Yes, I would say exactly that. And I would not add "we are incredibly lucky, but who cares?" beacause I can't talk about this being "lucky" if there is no remotely plausible way of defining a probability metric on a space of possible alternative "fundamental laws" to judge whether the set of laws we have (which entail the value of c) is probable or not. (We don't even know how to do this for parameters holding laws fixed).

In fact, if we first developed the theory that explained the value of c from fundamental principles, then any observation about the effects of varying c becomes moot. In the context of the larger theory, c is now as fixed as Pi is in mathematics. Varying it is not on the table. A different fundamental theory might be on the table, but in a different fundamental theory there would be probably nothing that corresponds to that particular paramenter c in our accepted theory, so the fine-tuning argument still cannot be made.

At 10:47 AM, Blogger trrll said...


To eliminate the fine-tuning argument, it is not sufficient to show that the laws of physics enforce a particular value of a constant; that just pushes the problem back a step: Why are the laws of physics such that the universe is required to be hospitable to life? To banish the problem, one would have to show all logically consistent sets of physical laws result in a universe hospitable to life. This seems quite unlikely--there are plenty of mathematical universe models that yield universes that are empty, or that exist only briefly. While they may not correspond to our physical reality, we are still left with the question, "Why not? Why our set of physical laws and not another?"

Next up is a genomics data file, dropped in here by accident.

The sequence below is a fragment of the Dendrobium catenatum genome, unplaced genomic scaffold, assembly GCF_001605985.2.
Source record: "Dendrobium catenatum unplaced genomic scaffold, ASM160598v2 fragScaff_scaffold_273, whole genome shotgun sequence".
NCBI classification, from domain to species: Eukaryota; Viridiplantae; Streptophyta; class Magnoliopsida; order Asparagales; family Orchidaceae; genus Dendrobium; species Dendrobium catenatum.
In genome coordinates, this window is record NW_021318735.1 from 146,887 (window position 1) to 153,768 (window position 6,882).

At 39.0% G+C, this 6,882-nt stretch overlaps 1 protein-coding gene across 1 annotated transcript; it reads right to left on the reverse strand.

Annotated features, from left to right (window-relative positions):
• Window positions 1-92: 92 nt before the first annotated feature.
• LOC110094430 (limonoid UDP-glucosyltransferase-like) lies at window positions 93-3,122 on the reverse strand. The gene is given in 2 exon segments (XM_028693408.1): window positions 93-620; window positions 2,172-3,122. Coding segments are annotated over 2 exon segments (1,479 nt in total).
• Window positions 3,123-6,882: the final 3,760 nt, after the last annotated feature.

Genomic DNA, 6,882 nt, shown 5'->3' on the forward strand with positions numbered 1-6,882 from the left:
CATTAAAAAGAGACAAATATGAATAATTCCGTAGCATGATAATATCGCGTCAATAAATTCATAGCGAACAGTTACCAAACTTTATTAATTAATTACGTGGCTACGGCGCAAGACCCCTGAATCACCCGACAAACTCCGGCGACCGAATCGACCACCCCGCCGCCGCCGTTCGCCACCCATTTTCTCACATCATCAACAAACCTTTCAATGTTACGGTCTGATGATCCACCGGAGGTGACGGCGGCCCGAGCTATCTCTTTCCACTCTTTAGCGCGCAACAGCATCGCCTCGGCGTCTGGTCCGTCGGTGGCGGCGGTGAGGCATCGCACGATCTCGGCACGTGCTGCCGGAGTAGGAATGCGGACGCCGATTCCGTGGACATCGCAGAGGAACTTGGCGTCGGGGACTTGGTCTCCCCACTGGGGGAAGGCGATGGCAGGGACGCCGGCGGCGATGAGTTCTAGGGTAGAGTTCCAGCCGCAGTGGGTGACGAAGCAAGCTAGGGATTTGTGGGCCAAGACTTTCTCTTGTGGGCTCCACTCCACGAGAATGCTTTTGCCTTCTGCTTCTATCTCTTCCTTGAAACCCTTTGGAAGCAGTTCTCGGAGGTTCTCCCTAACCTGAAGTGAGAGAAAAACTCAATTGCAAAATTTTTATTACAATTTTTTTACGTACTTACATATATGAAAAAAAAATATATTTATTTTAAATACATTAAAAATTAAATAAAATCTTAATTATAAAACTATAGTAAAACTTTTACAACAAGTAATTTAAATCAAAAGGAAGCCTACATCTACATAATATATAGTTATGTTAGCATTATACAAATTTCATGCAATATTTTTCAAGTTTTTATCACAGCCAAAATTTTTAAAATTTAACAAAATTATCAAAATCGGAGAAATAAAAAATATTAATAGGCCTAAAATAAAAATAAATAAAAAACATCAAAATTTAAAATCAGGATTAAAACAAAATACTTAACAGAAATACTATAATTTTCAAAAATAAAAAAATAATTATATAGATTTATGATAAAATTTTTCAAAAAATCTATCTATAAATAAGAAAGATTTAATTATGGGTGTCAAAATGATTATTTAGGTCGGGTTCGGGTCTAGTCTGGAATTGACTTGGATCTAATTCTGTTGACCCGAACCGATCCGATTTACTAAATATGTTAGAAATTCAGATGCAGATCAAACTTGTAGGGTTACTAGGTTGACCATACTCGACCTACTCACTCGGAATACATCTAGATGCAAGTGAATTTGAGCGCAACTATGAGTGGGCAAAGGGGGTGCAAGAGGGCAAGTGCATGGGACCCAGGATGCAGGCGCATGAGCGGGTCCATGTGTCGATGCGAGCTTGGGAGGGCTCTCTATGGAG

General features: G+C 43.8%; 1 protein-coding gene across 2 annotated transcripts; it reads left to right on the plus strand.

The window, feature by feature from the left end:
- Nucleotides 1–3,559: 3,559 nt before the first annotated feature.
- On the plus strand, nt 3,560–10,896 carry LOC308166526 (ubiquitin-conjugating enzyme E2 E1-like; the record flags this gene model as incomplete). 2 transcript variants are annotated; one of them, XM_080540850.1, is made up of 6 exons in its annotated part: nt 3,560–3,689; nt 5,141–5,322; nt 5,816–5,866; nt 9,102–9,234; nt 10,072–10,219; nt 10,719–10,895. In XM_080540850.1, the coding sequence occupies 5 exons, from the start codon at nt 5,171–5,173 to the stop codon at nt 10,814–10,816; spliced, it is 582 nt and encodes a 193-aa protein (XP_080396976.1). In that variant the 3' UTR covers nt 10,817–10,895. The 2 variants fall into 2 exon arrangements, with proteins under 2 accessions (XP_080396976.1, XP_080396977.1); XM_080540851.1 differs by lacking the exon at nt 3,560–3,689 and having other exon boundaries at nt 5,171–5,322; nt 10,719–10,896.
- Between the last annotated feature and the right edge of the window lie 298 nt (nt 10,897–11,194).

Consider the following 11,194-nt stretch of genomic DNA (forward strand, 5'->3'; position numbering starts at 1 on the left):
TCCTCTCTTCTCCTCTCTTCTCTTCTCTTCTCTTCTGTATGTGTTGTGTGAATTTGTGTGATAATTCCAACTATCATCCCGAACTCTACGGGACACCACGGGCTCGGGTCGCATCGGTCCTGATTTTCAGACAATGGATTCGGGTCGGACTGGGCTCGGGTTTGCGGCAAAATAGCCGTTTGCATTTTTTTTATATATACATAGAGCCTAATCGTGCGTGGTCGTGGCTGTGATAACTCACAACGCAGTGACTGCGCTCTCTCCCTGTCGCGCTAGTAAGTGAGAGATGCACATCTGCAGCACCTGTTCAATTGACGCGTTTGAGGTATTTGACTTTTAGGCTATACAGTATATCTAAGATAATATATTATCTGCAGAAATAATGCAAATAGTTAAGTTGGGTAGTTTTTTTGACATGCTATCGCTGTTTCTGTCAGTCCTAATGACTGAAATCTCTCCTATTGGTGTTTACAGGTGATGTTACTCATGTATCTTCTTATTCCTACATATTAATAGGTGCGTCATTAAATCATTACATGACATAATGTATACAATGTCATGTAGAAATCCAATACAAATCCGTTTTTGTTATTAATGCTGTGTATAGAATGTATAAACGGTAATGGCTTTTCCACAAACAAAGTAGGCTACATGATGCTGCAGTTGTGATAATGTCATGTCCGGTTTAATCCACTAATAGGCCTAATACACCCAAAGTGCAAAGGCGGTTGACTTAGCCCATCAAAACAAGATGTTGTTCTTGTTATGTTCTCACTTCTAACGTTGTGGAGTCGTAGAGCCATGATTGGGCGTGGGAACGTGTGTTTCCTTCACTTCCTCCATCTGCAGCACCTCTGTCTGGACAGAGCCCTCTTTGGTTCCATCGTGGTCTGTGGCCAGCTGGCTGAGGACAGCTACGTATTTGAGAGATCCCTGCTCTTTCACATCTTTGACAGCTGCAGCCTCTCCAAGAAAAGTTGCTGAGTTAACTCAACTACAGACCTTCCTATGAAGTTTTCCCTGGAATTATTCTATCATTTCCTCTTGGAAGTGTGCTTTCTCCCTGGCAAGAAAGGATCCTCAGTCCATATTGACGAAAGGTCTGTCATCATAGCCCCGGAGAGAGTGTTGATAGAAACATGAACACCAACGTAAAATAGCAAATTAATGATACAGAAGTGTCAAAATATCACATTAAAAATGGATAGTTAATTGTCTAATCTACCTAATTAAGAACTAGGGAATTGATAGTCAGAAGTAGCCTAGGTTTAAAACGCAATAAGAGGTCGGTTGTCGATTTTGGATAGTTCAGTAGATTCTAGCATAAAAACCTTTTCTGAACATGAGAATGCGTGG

At 4:42 PM, Anonymous Alejandro said...

Tgibbs, that is exactly the kind of argument I used to make, until I was convinced that it is invalid in the thread I linked to in my first comment.

The problem with the argument is that, if there is no probability measure in the space of possible sets of fundamental laws (and how could there be one? and if there were, how could we know it?) then we can't ask sensibly "why is the actual universe suited to life?" because life is not a "suprising" feature. For it to be surprising, there has to be a probability measure that defines universes that allow life as "less likely". In absence of it, "life-compatible" becomes just an indicator for the actual laws of the universe, and does not add anything to the brute question "why these laws and not others?"

The same reasoning holds at the level of parameters, actually. You don't need the parameters to be deducible from a fundamental theory, for the fine-tuning argument to fail. It was David who allowed for that assumption.

At 1:13 AM, Anonymous tgibbs said...